MILWAUKEE -- The five-overtime NBA marathon Thursday night was like a rollercoaster ride -- there were many ups-and-downs and it left the Milwaukee Bucks thrilled and the Seattle Supersonics feeling queasy.
The Bucks posted a 155-154 victory in the longest NBA game in over 38 years. The 4-hour, 17-minute contest featured 228 field goal attempts, 70 fouls, 109 free throw attempts and 47 turnovers.
'It was painful at times, but I didn't have to play,' Bucks' Coach Del Harris said. 'Two overtimes is the longest game I've ever been a part of. I wouldn't choose being in another one. But if you tell me we'll win, I'll wait.'
The five overtimes was one short of the NBA record set when Indianapolis posted a 75-73 victory over Rochester in six overtimes on Jan. 6, 1951. Anderson and Syracuse played a five overtime game in 1949.
Players went from being a goat to hero, and back to goat again. Tony Brown, Ben Coleman and Alvin Robertson all made key plays for the Bucks while Dale Ellis, Xavier McDaniel and Derrick McKey did the same for the Supersonics.
'The game had so many ups-and-downs, the emotion level rose and fell,' Seattle Coach Bernie Bickerstaff said. 'I have no complaints. Milwaukee made some great plays when they had to make them and we made some great plays when we had to make them.'
However, Robertson and the Bucks' Jay Humphries, and McDaniel and Seattle's Olden Polynice all bungled plays that cost their teams and kept the game going.
'Anytime you invest that kind of time in a game it feels good to win,' Robertson said.
Robertson dribbled the ball off his foot out of bounds in the first overtime with Milwaukee up 110-108 and 25 seconds left. The turnover enabled Brad Sellers to can a 16-foot jumper with 5 seconds left and keep the game alive.
But Robertson made countless key defensive plays in the final four overtimes, and sank two free throws with 56 seconds left in the final OT to give the Bucks a 151-146 lead.
'When I made the turnover, I didn't want to lose the game on that play, so I just got back,' Robertson said.
Humphries then canned two free throws to give Milwaukee a 153-146 advantage with 45 seconds left. But the game possibly would have ended in two overtimes had Humphries not missed two free throws with 3 seconds left and the game tied, 120-120.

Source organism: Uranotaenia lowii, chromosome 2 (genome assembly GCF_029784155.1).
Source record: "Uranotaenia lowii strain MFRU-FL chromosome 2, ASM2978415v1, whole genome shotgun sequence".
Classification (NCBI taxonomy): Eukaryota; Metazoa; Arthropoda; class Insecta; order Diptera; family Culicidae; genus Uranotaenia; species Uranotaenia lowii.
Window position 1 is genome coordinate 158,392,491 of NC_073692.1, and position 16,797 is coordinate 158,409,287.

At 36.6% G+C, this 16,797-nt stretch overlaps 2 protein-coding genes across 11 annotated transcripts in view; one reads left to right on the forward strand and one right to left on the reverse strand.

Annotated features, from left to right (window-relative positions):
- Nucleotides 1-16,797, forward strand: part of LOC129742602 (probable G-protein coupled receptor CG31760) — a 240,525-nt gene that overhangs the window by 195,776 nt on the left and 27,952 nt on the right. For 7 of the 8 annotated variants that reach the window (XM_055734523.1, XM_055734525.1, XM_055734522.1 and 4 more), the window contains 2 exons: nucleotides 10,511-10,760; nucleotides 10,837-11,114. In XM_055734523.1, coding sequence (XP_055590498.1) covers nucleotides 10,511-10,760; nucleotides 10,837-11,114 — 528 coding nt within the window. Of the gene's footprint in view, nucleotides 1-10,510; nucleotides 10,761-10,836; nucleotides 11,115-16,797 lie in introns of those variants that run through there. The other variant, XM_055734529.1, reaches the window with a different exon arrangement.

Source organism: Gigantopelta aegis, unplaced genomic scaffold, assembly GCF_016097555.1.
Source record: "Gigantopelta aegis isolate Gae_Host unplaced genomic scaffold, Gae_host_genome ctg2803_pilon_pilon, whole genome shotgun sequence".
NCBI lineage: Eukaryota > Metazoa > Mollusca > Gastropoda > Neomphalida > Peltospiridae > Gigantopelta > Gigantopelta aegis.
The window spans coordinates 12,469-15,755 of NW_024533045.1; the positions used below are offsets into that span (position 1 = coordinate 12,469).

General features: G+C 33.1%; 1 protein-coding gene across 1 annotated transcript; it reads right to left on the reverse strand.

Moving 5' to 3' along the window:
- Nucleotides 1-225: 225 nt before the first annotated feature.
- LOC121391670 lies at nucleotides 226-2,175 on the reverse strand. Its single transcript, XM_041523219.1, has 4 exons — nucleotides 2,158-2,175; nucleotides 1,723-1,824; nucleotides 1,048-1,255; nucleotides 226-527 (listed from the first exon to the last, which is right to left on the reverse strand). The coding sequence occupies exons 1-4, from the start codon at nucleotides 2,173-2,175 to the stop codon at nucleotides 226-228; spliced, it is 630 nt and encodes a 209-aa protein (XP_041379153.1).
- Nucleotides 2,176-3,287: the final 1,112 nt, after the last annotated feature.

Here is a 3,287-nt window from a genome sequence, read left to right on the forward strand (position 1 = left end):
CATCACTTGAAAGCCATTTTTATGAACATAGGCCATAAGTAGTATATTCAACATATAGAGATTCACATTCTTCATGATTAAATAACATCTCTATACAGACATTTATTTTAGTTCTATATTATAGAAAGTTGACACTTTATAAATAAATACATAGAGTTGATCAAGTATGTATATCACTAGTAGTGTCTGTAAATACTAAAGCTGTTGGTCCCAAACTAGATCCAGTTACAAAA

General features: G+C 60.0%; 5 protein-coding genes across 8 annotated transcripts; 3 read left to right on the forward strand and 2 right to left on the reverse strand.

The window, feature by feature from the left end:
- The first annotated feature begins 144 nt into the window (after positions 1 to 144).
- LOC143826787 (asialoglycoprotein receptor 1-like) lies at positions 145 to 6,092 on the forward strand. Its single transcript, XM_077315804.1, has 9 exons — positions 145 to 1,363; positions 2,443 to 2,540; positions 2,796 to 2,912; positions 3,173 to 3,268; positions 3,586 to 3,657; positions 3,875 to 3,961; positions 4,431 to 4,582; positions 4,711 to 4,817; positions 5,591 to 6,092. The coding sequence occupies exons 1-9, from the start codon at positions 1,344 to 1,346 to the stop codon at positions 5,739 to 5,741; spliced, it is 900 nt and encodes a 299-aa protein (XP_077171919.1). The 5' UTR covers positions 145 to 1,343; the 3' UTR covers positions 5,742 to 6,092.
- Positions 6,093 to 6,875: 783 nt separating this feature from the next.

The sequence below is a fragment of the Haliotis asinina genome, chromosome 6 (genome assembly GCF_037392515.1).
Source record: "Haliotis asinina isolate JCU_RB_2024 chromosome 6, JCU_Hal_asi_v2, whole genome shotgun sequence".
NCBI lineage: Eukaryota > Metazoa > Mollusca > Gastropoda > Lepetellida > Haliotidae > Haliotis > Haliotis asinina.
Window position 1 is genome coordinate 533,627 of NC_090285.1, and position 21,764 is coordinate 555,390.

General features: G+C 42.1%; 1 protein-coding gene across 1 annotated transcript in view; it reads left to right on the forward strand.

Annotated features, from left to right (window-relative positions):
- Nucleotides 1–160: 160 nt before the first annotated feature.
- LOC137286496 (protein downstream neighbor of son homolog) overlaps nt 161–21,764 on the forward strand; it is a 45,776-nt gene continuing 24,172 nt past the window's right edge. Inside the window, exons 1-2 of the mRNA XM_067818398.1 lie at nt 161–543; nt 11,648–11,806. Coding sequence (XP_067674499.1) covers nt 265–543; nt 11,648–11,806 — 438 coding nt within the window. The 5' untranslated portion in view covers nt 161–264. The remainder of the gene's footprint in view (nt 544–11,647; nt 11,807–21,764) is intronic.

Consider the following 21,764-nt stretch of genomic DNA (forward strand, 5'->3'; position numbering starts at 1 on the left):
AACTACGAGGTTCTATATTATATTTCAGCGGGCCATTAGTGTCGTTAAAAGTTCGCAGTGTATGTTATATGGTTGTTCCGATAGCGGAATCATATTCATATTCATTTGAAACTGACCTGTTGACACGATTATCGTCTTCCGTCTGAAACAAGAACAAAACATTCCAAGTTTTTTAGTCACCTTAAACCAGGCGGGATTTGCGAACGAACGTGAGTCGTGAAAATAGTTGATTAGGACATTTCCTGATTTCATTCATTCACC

'It could have been over two hours ago,' Humphries said, referring to the missed free throws. 'It's a big blur because there were a lot of big plays.'
Brown's 3-pointer gave the Bucks the lead for good at 149-146 with 1:11 left in the fifth overtime. McDaniel missed a jumper, Brown grabbed the rebound and threw to Robertson, who was fouled on a breakaway by Polynice.
Robertson sank both free throws and Milwaukee retained possession because of the breakaway foul. Humphries was fouled and sank both free throws.
Milwaukee's Jeff Grayer then scored on a layin but DanaBarros hit a jumper, Nate McMillan sank a free throw and Sedale Threatt canned a jumper to bring Seattle within 155-152 with five seconds left.
Threatt then stole the inbounds and, after a timeout, McDaniel was fouled on a 3-point attempt as time expired. He sank both free throws for the final score.
Ellis scored a career-high 53 points, 20 in the overtimes. He scored on a layup with 2 seconds left in the third overtime and hit an 18-foot jumper with 11 seconds remaining in the fourth OT, both times keeping the Supersonics hopes alive.
'It was very intense,' Ellis said. 'In the end you're exhausted. You play as hard as you can for so long so you're disappointed.'
Milwaukee's Ricky Pierce canned a career-high 36 points but fouled out in the second overtime. The victory was the third straight for Milwaukee, 3-1, while Seattle, 2-2, has not won in Milwaukee since the 1982-'83 season.